Matrix theory

The Matrices are two-dimensional or rectangular row and column arrangements that are represented as follows:

Matrices

Where every aij it is an element of the matrix.

By knowing what a matrix represents, we can talk about some of its forms, for example:

Type of matrices

Zero matrix

It is an array where all its elements are zero:

Matrix types - zero matrix

Square matrix

An array is square when the number of rows equals its number of columns (n = m).

Sum of matrices

If we want to add, we must be clear that the only way for such an operation to occur is that both matrices have the same number of rows and columns (n = m), otherwise they cannot be added together.

The sum of matrices is equal to the sum of the elements corresponding to each matrix, that is:

matrix sum

Example:

We have the following matrices:

\ large A _ {\ left (2 \ times 2 \ right)} = \ begin {vmatrix} 2 & 1 \\ 2 & 4 \\ \ end {vmatrix}

\ large B _ {\ left (2 \ times 2 \ right)} = \ begin {vmatrix} 3 & 4 \\ 7 & 0 \\ \ end {vmatrix}

\ large D _ {\ left (n \ times m \ right)} = \ begin {vmatrix} 1 & 4 \\ 5 & 3 \\ 9 & 2 \ end {vmatrix}

If we wanted to perform the addition operation with these, we realize that only matrices A and B can be added, since matrix D does not have the same number of rows as A and B. Then we will add only A and B:

\ large A _ {\ left (2 \ times 2 \ right)} + B _ {\ left (2 \ times 2 \ right)} = \ begin {vmatrix} 2 + 3 & 1 + 4 \\ 2 + 7 & 4 + 0 \ \ \ end {vmatrix} = \ begin {vmatrix} 5 & 5 \\ 9 & 4 \\ \ end {vmatrix}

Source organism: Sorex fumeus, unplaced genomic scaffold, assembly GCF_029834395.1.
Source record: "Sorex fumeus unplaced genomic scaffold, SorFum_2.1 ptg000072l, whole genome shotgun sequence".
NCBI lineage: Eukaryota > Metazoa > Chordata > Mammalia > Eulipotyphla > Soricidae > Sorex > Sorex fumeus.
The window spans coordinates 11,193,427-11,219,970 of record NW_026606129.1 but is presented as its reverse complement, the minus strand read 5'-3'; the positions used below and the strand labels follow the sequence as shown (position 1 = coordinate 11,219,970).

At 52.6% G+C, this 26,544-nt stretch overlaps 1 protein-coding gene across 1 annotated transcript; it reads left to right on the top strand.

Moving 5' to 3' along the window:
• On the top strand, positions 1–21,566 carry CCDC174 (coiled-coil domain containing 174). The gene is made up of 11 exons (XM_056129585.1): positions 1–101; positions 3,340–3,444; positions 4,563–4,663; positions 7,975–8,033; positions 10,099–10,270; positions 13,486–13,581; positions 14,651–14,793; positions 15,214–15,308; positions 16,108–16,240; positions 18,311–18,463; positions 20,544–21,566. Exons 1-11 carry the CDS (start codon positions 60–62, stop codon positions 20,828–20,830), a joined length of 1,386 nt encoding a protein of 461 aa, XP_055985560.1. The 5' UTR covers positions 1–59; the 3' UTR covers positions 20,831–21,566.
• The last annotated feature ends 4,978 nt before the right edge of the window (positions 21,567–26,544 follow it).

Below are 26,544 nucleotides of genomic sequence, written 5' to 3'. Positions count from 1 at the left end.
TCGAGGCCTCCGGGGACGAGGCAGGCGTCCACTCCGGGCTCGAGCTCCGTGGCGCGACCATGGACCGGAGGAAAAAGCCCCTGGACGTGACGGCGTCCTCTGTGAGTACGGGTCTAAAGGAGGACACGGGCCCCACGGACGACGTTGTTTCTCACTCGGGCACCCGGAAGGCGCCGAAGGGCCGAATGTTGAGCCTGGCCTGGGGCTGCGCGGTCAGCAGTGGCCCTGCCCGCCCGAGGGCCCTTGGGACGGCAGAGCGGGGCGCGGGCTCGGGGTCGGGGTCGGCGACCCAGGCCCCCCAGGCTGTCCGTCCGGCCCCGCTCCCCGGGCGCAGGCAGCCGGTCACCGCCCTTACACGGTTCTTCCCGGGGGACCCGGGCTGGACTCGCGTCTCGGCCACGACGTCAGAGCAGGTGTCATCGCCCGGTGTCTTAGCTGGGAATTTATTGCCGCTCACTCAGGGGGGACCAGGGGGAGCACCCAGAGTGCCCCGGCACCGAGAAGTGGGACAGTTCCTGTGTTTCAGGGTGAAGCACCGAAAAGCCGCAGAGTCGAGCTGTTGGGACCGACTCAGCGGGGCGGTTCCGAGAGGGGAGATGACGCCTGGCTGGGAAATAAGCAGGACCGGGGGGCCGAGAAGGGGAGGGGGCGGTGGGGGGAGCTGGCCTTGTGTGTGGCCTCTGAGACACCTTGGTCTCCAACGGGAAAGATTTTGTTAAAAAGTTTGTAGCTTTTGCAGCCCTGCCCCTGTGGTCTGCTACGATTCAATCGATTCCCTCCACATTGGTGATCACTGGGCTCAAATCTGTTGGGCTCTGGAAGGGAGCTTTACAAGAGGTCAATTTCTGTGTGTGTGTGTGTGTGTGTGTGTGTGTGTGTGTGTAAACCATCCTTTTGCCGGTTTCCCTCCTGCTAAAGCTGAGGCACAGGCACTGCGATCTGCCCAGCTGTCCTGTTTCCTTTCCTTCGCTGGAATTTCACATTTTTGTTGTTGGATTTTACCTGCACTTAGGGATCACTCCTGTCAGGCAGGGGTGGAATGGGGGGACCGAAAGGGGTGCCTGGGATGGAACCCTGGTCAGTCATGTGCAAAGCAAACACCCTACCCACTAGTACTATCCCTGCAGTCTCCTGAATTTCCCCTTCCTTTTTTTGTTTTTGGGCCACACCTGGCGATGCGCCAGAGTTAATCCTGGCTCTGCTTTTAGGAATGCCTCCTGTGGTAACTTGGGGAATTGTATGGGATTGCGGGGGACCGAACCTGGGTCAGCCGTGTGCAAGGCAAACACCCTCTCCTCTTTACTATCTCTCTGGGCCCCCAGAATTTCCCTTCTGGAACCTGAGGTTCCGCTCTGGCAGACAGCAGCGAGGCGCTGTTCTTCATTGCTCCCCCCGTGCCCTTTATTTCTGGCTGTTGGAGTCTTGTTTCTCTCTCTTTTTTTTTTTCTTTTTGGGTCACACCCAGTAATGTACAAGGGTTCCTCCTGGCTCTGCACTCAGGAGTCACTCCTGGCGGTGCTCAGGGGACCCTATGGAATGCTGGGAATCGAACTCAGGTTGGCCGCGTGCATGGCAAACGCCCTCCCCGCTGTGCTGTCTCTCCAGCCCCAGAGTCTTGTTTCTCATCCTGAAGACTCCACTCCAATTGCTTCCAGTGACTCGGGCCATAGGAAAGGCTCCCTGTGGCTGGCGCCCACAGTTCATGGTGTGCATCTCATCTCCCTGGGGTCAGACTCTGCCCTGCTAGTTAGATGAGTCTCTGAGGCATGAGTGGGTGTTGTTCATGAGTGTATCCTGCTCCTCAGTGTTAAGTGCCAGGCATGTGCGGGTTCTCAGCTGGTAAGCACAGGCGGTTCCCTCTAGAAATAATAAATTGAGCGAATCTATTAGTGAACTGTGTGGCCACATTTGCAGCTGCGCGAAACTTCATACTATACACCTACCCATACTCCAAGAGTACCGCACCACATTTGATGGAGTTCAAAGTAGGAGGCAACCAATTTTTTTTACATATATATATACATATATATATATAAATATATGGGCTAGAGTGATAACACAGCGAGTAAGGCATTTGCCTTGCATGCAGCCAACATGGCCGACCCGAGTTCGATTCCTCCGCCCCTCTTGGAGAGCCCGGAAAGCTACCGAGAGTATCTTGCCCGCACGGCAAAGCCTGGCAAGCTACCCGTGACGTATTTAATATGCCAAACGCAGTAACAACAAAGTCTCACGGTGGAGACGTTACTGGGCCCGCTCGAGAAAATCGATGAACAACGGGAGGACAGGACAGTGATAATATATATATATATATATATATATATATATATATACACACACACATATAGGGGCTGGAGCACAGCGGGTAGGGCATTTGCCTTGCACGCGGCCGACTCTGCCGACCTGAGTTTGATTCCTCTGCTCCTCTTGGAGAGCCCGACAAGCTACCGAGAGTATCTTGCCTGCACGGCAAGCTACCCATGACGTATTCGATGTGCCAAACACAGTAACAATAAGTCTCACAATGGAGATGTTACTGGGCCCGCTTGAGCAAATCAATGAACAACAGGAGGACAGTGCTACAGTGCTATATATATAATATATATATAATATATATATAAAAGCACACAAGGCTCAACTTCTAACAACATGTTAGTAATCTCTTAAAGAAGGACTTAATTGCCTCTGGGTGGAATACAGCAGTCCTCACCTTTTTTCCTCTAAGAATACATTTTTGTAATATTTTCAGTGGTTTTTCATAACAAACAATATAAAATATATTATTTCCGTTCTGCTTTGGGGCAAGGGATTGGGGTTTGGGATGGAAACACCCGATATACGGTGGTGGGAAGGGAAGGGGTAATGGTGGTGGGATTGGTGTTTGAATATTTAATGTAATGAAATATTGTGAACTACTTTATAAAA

Multiplication of matrices by scalars

Now let's see how a matrix is multiplied by a scalar (real numbers). We say we have a matrix A(n × m) multiplied by α:

scalar matrix multiplication

Then each element of matrix A is multiplied by α:

\ large A _ {\ left (n \ times p \ right)} = \ begin {vmatrix} a_ {i1} & a_ {i2} & a_ {ip} \ end {vmatrix}

\ large B _ {\ left (p \ times m \ right)} = \ begin {vmatrix} b_ {1j} \\ b_ {2j} \\ b_ {pj} \ end {vmatrix}

\ large \ begin {vmatrix} a_ {i1} & b_ {i2} & b_ {ip} \ end {vmatrix} \ cdot \ begin {vmatrix} b_ {1j} \\ b_ {2j} \\ b_ {pj} \ end { vmatrix} = a_ {i1} \ cdot b_ {1j} + a_ {i2} \ cdot b_ {2j} + a_ {ip} \ cdot b_ {jp}

Matrix multiplication

For this operation to be possible, the first matrix must have the number of columns equal to the number of rows of the second matrix, that is, A(n × p)· B(p × m) the result of this multiplication must be a matrix that has the n rows of A and the m columns of B. Then:

A(n × p)· B(p × m) = C(n × m)

Example:

\ large A _ {\ left (2 \ times 2 \ right)} = \ begin {vmatrix} 1 & 4 \\ 3 & 4 \\ \ end {vmatrix}

\ large B _ {\ left (2 \ times 2 \ right)} = \ begin {vmatrix} 2 & 3 \\ 1 & 0 \\ \ end {vmatrix}

These two matrices can be multiplied, because the number of columns in A is equal to the number of rows in B. Let's multiply:

\ large A \ cdot B = \ begin {vmatrix} 1 & 2 \\ 3 & 4 \\ \ end {vmatrix} \ cdot \ begin {vmatrix} 2 & 3 \\ 1 & 0 \\ \ end {vmatrix} = \ begin {vmatrix } \ left (1 \ cdot 2 \ right) + \ left (2 \ cdot 1 \ right) & \ left (1 \ cdot 3 \ right) + \ left (2 \ cdot 0 \ right) \\ \ left (3 \ cdot 2 \ right) + \ left (4 \ cdot 1 \ right) & \ left (3 \ cdot 3 \ right) + \ left (4 \ cdot 0 \ right) \\ \ end {vmatrix}

\ large A \ cdot B = C = \ begin {vmatrix} 4 & 3 \\ 10 & 9 \\ \ end {vmatrix}

It is important to know that this operation is not commutative, that is to say that:

\ large A \ cdot B \ neq B \ cdot A

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